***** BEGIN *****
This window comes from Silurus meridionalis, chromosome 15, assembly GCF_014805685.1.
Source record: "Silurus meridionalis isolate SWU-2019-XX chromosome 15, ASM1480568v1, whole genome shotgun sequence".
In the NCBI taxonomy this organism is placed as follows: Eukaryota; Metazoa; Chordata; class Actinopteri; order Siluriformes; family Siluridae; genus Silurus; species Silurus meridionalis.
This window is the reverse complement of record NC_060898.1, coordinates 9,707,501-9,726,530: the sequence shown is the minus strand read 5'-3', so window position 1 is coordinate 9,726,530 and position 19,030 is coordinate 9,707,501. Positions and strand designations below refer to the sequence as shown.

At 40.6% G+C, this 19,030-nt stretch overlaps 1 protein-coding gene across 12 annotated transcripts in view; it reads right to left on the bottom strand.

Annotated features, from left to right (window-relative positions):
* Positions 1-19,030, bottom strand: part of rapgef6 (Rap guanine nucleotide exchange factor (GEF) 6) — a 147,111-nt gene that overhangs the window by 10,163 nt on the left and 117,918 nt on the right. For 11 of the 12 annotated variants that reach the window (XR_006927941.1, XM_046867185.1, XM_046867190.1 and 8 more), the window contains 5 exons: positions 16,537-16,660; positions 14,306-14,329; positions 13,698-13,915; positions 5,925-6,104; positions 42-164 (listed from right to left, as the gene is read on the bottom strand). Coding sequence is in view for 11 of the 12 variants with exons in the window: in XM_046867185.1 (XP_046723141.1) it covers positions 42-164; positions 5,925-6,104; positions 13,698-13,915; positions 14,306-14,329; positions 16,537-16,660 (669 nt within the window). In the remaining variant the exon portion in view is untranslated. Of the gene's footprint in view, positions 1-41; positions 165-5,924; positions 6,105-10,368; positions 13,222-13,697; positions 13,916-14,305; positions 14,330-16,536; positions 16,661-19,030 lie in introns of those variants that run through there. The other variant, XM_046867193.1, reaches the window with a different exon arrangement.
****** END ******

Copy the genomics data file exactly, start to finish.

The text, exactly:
This window comes from Silurus meridionalis, chromosome 15, assembly GCF_014805685.1.
Source record: "Silurus meridionalis isolate SWU-2019-XX chromosome 15, ASM1480568v1, whole genome shotgun sequence".
In the NCBI taxonomy this organism is placed as follows: Eukaryota; Metazoa; Chordata; class Actinopteri; order Siluriformes; family Siluridae; genus Silurus; species Silurus meridionalis.
This window is the reverse complement of record NC_060898.1, coordinates 9,707,501-9,726,530: the sequence shown is the minus strand read 5'-3', so window position 1 is coordinate 9,726,530 and position 19,030 is coordinate 9,707,501. Positions and strand designations below refer to the sequence as shown.

At 40.6% G+C, this 19,030-nt stretch overlaps 1 protein-coding gene across 12 annotated transcripts in view; it reads right to left on the bottom strand.

Annotated features, from left to right (window-relative positions):
* Positions 1-19,030, bottom strand: part of rapgef6 (Rap guanine nucleotide exchange factor (GEF) 6) — a 147,111-nt gene that overhangs the window by 10,163 nt on the left and 117,918 nt on the right. For 11 of the 12 annotated variants that reach the window (XR_006927941.1, XM_046867185.1, XM_046867190.1 and 8 more), the window contains 5 exons: positions 16,537-16,660; positions 14,306-14,329; positions 13,698-13,915; positions 5,925-6,104; positions 42-164 (listed from right to left, as the gene is read on the bottom strand). Coding sequence is in view for 11 of the 12 variants with exons in the window: in XM_046867185.1 (XP_046723141.1) it covers positions 42-164; positions 5,925-6,104; positions 13,698-13,915; positions 14,306-14,329; positions 16,537-16,660 (669 nt within the window). In the remaining variant the exon portion in view is untranslated. Of the gene's footprint in view, positions 1-41; positions 165-5,924; positions 6,105-10,368; positions 13,222-13,697; positions 13,916-14,305; positions 14,330-16,536; positions 16,661-19,030 lie in introns of those variants that run through there. The other variant, XM_046867193.1, reaches the window with a different exon arrangement.